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30 October 2012
Smoking and ADHD share common gene variation

A variation of a particular gene appears to be shared between ADHD and smoking, making ADHD sufferers more likely to be smokers, according to research published in the Archives of Disease in Childhood.

The researchers looked at five variations in DNA sequences in different genes that are strongly associated with different aspects of smoking behavior, such as the number of cigarettes smoked every day, and taking up and quitting smoking. They wanted to see if these might also be linked to hyperactivity aged between 6 and 12 with confirmed ADHD.

They found that only one of the five variations (the one associated with the number of cigarettes smoked) was associated with ADHD.

The researchers said the high risk variation was significantly more likely to be passed on from the parents and to be associated with the more severe form of ADHD.

Interestingly, the variation was as likely to be found in children whose mothers had smoked during pregnancy as those who hadn't, suggesting that environmental tobacco smoke does not modify the risk.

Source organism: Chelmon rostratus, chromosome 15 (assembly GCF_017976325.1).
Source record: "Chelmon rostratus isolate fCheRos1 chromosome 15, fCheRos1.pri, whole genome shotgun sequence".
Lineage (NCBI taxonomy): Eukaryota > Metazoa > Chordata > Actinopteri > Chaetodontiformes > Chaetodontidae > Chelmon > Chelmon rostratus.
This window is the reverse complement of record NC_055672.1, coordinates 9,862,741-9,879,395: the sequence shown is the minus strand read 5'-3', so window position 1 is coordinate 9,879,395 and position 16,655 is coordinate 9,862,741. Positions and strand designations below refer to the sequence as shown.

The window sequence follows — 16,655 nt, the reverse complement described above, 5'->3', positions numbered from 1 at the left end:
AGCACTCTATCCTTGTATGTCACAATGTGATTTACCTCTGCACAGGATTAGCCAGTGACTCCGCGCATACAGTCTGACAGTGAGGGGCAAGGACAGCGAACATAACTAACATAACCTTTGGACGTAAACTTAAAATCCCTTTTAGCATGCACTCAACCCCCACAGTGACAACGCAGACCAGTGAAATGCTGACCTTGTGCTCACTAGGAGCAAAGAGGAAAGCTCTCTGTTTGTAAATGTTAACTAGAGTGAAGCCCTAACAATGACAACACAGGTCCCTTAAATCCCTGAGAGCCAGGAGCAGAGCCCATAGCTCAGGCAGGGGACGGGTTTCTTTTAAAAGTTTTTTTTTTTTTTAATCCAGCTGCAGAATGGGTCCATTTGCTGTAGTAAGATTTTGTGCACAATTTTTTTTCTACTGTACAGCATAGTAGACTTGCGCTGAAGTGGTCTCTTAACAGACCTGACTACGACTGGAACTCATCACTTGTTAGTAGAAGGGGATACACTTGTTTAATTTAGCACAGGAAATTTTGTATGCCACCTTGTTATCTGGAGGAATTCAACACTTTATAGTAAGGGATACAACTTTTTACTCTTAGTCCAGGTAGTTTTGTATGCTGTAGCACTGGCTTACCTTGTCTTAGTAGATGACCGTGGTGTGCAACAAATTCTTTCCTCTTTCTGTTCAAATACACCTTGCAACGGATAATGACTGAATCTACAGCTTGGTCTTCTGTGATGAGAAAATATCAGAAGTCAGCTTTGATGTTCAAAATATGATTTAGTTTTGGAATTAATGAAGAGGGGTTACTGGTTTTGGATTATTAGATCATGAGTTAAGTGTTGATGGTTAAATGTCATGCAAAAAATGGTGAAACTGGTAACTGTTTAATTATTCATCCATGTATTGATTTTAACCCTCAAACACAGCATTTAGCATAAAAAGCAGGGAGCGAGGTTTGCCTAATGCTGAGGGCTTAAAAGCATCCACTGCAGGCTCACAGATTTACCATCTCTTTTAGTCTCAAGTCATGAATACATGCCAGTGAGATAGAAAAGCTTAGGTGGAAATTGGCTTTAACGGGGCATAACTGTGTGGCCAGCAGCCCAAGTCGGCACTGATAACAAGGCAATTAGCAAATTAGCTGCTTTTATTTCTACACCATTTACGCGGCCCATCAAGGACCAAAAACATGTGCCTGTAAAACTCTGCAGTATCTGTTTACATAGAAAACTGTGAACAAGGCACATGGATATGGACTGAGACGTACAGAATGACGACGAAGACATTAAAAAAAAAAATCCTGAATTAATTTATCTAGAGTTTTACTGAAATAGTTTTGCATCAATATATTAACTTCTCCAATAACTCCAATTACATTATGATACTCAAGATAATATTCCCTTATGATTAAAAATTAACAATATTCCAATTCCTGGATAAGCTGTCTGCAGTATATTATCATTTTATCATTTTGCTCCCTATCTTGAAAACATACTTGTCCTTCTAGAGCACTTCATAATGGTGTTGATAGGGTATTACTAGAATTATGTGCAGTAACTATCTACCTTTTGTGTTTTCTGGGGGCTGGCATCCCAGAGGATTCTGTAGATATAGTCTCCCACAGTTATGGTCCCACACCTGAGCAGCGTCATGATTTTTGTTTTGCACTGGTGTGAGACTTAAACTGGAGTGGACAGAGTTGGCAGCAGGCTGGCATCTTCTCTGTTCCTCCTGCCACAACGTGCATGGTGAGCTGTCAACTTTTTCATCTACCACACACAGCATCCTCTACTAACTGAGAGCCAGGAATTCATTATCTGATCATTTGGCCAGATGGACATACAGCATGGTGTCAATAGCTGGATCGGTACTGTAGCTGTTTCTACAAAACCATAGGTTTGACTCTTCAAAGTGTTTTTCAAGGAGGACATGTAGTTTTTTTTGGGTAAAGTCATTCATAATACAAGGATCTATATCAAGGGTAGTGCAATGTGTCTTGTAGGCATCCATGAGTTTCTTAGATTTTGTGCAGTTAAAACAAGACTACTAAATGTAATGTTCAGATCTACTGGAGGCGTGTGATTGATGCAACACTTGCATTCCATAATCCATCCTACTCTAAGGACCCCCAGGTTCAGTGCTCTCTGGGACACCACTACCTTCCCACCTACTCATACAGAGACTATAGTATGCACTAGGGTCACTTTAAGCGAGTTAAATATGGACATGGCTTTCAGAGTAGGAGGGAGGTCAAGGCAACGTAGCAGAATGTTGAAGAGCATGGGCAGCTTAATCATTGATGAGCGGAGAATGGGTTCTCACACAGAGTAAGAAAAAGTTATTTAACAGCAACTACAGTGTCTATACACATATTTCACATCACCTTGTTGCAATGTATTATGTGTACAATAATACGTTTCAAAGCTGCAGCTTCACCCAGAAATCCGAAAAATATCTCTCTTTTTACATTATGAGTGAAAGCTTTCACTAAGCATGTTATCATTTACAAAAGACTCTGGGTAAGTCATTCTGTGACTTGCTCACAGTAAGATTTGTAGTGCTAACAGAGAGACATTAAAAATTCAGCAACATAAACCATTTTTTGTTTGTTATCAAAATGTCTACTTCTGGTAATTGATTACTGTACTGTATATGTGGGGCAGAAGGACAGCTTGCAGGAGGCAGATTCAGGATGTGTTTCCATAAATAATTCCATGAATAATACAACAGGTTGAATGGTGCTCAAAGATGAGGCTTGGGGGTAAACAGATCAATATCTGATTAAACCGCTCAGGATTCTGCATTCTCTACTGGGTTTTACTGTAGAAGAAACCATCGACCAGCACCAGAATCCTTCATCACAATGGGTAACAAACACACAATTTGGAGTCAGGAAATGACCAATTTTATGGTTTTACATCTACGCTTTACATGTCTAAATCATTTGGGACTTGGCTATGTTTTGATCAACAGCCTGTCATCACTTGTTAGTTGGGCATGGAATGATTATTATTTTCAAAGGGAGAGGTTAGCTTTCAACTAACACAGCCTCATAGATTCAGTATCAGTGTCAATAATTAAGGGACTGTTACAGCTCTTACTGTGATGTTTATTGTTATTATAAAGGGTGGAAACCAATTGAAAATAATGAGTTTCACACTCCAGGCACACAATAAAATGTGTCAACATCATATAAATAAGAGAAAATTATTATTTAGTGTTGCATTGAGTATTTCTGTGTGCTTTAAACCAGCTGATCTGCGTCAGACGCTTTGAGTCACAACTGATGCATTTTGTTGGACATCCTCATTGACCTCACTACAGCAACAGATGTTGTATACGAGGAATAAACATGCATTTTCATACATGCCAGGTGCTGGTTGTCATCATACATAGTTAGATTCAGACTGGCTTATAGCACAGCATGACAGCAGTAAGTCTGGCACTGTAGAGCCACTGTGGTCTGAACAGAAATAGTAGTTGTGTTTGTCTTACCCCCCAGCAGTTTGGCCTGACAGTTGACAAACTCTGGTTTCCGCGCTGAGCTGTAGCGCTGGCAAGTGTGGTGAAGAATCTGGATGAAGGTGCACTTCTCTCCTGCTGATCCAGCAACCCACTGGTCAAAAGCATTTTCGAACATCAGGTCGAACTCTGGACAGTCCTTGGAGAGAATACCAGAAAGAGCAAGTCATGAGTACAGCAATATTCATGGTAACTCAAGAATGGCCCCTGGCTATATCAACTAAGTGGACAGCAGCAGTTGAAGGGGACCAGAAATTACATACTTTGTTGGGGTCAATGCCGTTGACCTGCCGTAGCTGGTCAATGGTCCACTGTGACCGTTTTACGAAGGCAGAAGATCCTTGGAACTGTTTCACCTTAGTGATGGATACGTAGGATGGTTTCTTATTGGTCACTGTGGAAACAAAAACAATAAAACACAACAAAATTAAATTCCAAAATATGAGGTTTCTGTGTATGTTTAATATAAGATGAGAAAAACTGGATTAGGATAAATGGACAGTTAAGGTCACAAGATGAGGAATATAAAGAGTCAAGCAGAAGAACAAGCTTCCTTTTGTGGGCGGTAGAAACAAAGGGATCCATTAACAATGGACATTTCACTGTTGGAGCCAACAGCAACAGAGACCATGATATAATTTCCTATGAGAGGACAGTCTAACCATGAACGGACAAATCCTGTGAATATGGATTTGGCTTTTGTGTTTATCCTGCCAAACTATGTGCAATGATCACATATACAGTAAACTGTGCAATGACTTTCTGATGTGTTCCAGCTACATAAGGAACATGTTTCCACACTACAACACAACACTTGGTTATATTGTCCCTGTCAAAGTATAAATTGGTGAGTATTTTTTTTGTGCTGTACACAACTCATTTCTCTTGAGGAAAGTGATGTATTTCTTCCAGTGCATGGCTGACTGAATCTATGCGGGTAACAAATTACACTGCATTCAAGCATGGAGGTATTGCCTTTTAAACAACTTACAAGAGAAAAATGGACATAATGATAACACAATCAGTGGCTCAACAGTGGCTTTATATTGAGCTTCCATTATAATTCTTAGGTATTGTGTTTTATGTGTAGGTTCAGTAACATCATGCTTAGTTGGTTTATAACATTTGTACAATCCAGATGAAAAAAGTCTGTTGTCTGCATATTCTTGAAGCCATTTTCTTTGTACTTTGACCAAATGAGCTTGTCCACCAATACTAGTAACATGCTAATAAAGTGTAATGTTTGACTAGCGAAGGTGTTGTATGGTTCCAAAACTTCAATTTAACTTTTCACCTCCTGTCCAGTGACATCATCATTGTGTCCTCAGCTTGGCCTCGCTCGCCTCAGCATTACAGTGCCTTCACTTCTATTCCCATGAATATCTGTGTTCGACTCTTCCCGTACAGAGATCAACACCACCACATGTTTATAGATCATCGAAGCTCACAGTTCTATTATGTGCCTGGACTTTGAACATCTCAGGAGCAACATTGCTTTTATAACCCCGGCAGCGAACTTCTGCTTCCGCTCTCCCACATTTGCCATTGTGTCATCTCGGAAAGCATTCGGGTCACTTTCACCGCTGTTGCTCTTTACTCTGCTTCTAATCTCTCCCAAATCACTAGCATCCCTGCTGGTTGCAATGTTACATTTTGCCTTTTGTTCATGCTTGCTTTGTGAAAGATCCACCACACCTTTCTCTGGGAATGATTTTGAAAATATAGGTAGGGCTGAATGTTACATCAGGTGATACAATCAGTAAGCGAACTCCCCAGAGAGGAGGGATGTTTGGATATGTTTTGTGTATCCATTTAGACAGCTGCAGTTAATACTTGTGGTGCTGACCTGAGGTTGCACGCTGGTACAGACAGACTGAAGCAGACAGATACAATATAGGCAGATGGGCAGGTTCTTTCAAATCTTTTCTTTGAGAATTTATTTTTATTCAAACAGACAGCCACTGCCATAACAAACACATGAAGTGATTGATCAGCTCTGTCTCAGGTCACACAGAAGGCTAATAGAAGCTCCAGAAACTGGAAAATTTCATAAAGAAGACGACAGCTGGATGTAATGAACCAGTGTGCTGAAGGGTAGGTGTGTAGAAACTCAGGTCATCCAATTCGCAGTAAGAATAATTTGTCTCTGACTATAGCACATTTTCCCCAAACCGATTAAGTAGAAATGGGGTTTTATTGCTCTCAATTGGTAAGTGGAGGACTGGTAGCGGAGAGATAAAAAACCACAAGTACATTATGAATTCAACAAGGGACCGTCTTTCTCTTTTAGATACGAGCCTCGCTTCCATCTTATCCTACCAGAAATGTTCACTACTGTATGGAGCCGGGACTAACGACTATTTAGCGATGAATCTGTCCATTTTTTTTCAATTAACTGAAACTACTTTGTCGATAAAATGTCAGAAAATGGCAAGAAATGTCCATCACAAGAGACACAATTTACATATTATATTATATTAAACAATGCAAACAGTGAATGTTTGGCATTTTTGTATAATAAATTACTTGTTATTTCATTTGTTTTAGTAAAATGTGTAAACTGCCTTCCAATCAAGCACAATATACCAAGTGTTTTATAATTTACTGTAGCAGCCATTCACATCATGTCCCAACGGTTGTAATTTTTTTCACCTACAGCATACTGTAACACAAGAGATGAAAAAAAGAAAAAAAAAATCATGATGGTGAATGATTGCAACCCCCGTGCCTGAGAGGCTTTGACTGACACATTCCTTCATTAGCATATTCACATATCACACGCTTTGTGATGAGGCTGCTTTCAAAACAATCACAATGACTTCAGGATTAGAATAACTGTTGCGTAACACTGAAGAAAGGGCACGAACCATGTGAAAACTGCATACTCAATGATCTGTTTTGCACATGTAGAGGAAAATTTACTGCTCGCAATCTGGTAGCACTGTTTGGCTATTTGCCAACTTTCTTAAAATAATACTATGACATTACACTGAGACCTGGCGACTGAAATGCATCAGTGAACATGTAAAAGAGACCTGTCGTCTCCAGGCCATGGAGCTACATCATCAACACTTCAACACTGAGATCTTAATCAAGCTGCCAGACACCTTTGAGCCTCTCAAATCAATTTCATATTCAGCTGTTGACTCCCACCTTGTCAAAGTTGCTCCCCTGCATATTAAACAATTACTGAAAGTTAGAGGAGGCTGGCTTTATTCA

While the variation may increase the risk of both ADHD and smoking, the researchers caution that the findings should only be interpreted as preliminary evidence. The theoretical plausibility for shared molecular genetic risks for smoking and ADHD needs to be tested in further larger studies, they suggest.

"Acknowledging that the same genetic risk variants can have different observable effects in people could help inform discovery of risk variants for childhood developmental/psychiatric disorders," the study notes. "Such efforts could help uncover novel biological risk pathways and contribute to explaining why different behaviors and disorders commonly co-occur."

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Source: British Medical Journal


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